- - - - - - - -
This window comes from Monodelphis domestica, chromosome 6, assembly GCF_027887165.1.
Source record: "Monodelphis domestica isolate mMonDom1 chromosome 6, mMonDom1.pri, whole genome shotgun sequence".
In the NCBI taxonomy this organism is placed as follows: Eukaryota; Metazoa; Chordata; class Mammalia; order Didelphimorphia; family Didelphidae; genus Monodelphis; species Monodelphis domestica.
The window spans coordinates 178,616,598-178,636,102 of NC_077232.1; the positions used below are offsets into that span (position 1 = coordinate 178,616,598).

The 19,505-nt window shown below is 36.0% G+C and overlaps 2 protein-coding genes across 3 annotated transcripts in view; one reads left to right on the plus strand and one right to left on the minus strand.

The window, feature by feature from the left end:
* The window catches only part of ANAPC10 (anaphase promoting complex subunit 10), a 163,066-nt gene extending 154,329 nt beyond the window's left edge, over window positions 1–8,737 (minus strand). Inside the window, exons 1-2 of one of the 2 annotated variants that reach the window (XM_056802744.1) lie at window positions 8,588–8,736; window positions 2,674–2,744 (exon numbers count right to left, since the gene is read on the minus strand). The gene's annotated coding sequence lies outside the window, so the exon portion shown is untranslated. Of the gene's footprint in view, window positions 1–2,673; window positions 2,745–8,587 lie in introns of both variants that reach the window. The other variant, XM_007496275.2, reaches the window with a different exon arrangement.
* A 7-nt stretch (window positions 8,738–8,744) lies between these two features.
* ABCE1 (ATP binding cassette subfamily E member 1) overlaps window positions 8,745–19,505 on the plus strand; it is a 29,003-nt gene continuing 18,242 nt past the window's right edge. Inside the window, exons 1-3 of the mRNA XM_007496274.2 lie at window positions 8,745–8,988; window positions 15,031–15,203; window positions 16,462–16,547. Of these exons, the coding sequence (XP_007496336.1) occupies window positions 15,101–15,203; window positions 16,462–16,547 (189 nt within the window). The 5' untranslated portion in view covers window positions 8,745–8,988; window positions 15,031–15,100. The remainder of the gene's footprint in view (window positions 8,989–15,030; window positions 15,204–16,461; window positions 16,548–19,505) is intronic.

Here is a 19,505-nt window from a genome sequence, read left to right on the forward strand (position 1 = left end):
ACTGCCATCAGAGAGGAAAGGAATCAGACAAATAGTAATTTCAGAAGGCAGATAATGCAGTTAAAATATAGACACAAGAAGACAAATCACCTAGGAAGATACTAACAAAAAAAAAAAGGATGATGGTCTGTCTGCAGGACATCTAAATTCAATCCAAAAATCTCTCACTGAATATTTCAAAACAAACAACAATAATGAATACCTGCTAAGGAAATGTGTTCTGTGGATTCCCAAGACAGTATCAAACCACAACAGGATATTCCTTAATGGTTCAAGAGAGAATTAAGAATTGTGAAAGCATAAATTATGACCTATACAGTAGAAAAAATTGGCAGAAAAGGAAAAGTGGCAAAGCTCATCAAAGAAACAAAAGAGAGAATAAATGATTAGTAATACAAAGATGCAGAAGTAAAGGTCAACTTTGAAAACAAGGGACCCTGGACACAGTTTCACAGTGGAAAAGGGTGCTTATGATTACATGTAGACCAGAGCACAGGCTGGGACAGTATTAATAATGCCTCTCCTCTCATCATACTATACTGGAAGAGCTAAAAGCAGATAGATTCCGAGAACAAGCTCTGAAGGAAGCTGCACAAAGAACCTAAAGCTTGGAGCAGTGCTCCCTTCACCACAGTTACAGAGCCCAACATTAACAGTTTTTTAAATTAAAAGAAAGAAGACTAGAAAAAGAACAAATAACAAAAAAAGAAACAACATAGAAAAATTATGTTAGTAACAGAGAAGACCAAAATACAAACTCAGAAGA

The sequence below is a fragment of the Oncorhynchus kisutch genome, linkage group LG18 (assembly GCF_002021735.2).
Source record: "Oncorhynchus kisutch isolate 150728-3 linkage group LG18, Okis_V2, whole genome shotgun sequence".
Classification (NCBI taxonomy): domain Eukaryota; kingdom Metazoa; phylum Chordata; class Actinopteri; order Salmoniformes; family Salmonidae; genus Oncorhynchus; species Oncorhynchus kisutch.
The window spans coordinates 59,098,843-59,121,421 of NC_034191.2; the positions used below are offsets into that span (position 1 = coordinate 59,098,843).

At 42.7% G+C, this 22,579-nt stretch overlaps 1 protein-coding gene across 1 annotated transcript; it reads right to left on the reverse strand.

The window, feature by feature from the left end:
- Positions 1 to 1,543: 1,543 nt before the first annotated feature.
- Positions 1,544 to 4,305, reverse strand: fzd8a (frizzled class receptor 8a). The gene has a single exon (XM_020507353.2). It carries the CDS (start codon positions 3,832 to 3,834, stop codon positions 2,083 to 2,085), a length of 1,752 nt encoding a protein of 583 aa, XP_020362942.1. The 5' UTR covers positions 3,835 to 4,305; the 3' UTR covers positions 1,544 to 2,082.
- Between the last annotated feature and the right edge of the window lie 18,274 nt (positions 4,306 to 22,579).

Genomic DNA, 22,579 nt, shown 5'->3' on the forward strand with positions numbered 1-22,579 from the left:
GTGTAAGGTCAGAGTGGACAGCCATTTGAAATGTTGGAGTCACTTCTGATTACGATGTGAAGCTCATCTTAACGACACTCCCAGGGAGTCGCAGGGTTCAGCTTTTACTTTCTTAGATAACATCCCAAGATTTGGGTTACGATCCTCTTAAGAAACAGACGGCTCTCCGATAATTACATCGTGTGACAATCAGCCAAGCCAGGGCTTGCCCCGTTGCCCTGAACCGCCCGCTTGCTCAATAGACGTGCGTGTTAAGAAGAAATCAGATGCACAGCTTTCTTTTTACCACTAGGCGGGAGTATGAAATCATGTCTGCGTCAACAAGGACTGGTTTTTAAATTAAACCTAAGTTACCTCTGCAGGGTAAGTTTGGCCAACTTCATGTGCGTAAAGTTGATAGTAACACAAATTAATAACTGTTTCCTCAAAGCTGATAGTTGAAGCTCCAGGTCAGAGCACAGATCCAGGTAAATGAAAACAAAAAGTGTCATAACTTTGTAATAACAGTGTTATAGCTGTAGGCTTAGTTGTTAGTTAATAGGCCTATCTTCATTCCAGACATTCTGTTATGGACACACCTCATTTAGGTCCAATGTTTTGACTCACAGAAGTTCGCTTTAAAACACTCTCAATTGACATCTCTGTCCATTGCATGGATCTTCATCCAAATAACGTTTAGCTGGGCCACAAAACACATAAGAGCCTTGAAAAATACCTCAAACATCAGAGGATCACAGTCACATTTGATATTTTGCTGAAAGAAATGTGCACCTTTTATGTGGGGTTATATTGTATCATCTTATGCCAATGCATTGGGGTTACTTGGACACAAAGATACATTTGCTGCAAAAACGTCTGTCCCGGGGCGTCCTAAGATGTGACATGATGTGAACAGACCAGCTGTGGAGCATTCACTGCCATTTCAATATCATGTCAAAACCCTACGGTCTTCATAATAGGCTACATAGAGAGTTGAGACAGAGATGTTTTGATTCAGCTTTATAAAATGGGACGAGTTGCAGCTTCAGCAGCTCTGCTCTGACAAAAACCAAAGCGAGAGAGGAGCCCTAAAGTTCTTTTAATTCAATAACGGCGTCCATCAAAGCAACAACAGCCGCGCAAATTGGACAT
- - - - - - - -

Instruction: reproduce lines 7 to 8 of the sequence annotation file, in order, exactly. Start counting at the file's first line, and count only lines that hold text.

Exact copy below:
* The window catches only part of ANAPC10 (anaphase promoting complex subunit 10), a 163,066-nt gene extending 154,329 nt beyond the window's left edge, over window positions 1–8,737 (minus strand). Inside the window, exons 1-2 of one of the 2 annotated variants that reach the window (XM_056802744.1) lie at window positions 8,588–8,736; window positions 2,674–2,744 (exon numbers count right to left, since the gene is read on the minus strand). The gene's annotated coding sequence lies outside the window, so the exon portion shown is untranslated. Of the gene's footprint in view, window positions 1–2,673; window positions 2,745–8,587 lie in introns of both variants that reach the window. The other variant, XM_007496275.2, reaches the window with a different exon arrangement.
* A 7-nt stretch (window positions 8,738–8,744) lies between these two features.